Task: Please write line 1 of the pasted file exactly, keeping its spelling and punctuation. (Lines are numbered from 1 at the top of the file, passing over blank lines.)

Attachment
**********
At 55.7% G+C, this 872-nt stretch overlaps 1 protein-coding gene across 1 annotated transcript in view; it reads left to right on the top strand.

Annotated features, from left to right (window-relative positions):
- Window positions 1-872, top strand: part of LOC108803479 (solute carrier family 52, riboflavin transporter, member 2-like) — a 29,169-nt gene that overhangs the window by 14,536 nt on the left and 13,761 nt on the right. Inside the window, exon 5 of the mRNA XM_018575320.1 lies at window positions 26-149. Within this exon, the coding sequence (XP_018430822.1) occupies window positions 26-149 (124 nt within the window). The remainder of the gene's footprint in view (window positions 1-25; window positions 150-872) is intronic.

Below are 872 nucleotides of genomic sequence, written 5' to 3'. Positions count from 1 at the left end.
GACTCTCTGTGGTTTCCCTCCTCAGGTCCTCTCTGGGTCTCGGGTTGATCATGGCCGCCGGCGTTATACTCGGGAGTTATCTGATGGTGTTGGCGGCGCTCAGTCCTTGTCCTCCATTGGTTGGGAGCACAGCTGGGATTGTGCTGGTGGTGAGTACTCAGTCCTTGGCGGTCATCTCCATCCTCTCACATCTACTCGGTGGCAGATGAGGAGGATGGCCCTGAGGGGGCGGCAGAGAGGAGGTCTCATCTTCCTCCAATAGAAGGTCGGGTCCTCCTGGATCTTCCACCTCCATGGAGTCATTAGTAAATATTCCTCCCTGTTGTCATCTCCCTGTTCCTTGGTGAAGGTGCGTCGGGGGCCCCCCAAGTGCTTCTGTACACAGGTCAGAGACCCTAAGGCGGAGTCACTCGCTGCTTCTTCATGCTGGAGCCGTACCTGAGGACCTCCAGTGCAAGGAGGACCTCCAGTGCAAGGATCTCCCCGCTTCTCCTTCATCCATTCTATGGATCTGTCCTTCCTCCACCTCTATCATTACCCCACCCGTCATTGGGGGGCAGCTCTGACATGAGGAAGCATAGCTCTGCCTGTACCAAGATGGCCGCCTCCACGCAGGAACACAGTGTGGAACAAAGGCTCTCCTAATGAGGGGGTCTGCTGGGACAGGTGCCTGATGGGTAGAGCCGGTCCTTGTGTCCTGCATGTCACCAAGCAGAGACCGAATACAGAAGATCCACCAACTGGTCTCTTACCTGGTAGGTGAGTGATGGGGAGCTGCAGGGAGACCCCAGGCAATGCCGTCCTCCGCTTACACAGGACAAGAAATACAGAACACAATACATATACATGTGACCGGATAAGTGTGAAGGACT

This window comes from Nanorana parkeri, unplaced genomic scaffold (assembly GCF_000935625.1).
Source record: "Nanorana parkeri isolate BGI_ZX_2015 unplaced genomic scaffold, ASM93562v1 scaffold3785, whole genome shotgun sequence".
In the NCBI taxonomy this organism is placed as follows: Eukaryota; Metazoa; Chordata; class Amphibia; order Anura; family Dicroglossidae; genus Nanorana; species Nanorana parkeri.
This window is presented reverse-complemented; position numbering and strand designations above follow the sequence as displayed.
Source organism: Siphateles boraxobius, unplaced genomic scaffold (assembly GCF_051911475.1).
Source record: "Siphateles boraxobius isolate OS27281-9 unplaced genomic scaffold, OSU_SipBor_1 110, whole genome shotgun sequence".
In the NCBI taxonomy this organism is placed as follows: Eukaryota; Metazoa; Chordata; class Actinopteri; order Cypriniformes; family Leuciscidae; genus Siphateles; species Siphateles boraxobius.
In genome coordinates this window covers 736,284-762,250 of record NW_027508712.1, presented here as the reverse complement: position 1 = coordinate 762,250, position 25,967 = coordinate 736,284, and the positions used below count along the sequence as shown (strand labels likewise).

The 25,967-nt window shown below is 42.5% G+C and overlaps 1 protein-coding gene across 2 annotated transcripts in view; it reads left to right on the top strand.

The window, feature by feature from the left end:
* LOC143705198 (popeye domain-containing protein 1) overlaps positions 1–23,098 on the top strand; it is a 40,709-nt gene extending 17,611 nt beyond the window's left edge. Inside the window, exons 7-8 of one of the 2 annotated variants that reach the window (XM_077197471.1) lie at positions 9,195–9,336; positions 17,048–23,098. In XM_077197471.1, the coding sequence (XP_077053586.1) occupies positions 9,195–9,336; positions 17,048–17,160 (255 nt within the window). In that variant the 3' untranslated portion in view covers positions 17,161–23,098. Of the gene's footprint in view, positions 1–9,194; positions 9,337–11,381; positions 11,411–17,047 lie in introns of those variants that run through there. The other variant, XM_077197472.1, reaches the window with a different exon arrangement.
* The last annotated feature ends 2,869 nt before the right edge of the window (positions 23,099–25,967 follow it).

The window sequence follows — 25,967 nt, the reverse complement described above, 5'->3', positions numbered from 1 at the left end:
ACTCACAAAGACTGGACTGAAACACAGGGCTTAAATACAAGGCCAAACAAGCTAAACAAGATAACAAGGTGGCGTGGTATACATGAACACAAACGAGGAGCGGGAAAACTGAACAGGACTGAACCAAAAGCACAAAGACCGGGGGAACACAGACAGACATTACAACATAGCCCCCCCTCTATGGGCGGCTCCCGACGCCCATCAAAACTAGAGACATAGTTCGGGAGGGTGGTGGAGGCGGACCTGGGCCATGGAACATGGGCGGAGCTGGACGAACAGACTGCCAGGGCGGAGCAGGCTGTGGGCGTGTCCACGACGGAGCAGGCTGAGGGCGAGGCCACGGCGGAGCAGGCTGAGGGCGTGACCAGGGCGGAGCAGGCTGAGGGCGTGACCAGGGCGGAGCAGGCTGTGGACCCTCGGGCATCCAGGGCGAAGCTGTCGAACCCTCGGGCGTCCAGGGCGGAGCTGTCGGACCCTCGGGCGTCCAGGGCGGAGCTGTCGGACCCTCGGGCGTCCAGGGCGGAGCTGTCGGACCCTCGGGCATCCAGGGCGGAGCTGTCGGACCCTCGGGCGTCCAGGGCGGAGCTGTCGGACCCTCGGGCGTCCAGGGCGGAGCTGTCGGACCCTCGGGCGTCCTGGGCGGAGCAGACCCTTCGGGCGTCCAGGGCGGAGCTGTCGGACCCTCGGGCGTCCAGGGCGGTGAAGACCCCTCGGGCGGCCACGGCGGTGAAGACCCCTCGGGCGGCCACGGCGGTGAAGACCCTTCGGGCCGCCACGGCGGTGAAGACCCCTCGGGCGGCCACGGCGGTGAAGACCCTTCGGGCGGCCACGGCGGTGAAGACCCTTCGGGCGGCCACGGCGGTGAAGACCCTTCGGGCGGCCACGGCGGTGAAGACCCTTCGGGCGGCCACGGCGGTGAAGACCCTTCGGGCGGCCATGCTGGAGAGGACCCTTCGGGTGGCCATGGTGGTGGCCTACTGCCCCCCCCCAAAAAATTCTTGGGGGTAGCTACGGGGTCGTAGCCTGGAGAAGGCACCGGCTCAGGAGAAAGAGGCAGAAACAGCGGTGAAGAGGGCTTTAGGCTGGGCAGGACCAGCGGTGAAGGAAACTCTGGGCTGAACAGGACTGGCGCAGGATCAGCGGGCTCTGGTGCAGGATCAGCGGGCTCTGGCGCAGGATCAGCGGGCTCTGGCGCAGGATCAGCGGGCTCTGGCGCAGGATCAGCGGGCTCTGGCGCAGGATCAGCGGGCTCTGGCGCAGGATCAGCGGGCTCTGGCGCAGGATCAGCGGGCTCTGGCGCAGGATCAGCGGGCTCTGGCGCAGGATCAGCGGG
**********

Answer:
At 55.7% G+C, this 872-nt stretch overlaps 1 protein-coding gene across 1 annotated transcript in view; it reads left to right on the top strand.